The ship turned out to be the Rosalia, the last-built of the classic ships (dating from 1973) and a good indication of the state of the Bluevia train ferry fleet. Truth be told, whether due to inertia caused by the threatened fixed link or lack of will at a central level, the ships are slightly down at heel. In one sense, this has helped preserve them – lack of investment has meant they have simply never received a thorough refit. However it also casts a shadow over everything and local workers have in recent times gone out on strike at the neglect they feel their service gets from the centralised bureaucracy.
The Rosalia’s ‘upstairs’ accommodation matches those of her two sisters: at the level of the car deck, side seating lounges could be found port and starboard (the latter has now been taken out of use for storage). On the main deck above there was originally a First Class lounge forward, two Second Class saloons aft, with catering facilities shared between the two amidships. Today, the First Class section and the cafeteria area are generally closed off and passengers have use of the former Second Class areas and the extensive outside deck space. Throughout, the ship has the pegboard ceilings which are so distinctive of classic Italian shipboard design, from the Michelangelo and Raffaello down.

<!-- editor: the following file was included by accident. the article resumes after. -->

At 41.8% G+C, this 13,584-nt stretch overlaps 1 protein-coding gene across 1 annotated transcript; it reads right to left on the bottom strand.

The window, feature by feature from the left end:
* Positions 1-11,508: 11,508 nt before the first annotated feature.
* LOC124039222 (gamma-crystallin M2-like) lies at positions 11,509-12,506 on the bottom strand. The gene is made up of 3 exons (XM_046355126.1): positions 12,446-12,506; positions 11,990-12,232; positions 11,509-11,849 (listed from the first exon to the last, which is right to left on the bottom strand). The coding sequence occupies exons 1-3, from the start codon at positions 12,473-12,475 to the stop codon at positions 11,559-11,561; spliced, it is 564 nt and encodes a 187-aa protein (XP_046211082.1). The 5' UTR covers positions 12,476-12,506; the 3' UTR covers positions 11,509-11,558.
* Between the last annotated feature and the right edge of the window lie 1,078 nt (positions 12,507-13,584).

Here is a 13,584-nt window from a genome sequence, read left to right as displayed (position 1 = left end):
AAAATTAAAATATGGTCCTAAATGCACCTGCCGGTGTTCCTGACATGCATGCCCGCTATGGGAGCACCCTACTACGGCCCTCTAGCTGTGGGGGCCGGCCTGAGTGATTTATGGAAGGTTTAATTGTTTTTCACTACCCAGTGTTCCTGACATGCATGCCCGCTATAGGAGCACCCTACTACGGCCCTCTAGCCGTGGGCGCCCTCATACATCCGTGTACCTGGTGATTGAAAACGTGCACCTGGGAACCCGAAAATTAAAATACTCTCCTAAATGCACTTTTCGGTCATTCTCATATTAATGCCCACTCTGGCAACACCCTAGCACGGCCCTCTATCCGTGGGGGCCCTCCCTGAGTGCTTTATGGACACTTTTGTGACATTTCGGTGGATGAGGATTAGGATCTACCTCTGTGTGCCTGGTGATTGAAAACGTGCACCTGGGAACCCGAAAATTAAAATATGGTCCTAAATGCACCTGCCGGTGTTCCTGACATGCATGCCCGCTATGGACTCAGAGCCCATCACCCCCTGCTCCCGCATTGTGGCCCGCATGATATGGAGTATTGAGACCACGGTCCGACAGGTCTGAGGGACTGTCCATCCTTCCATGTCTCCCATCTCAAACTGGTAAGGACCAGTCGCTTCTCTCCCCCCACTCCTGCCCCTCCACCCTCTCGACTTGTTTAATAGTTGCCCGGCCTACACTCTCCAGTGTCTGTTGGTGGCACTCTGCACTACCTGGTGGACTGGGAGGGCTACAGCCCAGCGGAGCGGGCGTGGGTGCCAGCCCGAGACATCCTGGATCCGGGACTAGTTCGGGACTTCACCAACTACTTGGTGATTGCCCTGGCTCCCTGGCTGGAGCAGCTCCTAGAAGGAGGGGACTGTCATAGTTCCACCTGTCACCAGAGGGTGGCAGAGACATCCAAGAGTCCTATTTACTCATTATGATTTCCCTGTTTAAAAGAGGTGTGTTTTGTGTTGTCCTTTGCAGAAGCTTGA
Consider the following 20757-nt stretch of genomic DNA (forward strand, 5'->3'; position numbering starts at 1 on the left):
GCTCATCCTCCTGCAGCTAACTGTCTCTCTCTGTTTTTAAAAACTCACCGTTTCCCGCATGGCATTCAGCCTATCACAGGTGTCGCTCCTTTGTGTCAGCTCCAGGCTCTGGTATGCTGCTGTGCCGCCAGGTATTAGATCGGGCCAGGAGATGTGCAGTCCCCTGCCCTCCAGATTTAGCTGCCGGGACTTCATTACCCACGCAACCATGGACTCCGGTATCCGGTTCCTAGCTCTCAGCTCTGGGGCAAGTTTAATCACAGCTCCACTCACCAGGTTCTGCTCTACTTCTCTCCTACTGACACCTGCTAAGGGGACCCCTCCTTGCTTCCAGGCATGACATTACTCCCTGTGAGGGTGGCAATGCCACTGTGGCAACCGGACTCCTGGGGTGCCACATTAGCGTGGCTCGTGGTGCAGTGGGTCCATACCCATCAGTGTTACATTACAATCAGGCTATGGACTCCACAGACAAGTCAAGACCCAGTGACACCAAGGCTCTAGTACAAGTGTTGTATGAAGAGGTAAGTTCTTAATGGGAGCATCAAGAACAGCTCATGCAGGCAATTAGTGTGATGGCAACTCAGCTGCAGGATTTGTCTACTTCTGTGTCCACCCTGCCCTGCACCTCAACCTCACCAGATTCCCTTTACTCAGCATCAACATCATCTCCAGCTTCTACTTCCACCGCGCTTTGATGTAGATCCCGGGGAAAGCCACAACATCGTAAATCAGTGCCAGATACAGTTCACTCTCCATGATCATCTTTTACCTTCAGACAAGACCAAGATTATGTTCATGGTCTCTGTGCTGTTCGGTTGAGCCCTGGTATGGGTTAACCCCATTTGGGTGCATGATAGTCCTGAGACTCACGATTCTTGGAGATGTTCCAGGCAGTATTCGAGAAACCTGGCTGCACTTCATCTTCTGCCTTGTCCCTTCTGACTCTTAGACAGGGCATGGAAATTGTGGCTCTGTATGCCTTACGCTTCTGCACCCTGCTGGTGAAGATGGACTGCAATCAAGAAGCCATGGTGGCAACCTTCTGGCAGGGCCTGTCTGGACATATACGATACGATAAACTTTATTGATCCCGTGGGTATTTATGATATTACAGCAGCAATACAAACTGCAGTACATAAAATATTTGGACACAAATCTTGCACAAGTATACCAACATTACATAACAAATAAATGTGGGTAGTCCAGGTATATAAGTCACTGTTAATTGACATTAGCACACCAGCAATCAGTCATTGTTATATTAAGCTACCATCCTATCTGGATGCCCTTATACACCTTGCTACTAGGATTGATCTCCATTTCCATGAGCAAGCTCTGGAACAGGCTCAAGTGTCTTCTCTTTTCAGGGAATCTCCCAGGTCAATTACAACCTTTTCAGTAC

Having spent an afternoon on the mainland side of the Strait, the return journey to Messina was again to be on the Rosalia. The ship arrived promptly in port, but seemed to be having difficulties in achieving a good fit onto the ramp. After a bit of a struggle, she was finally secured although for this crossing the effort seemed hardly worth it as there were no trains to embark or disembark. In such circumstances, when foot and car passengers are the only patrons, the ships are almost mournfully quiet.
Although generally many of the berthing and loading facilities for the train ferries are showing severe signs of neglect, the fabric of the waiting and booking areas of Messina’s Maritime Station remain in excellent condition. The current station was opened in 1939 and was designed by Antonio Mazzoni in the fascist style. As a centrepiece, the magnificent curved departure hall on the upper level is capped by a huge mural, by Michele Cascella, depicting Mussolini; it is an archetypal propaganda image with Il Duce lifted aloft by bare-chested farm workers, the hero of Italian peasantry.
In many ways the Villa San Giovanni-Messina train ferry has changed little since the 1960s. This makes it a quite unique survivor amongst European ferry operations. How long it can remain so is open to question – the service has clearly been pared down to the bone, perhaps in expectation of a fixed link that will rid the FS of what must be a costly and loss-making operation. That still seems many years away so presumably the existing ferries must be made to continue for the duration. Whilst that is in many ways of course pleasing for the enthusiast, it is troubling to see an operation that was once clearly of a very high quality in such reduced circumstances. With much of the North European train ferry network dismantled however, this is the last, best chance to step back in time and experience things as once they were.
Click here for a video of the ‘Freccia della Laguna’ being shunted off one of the train ferries at Villa San Giovanni.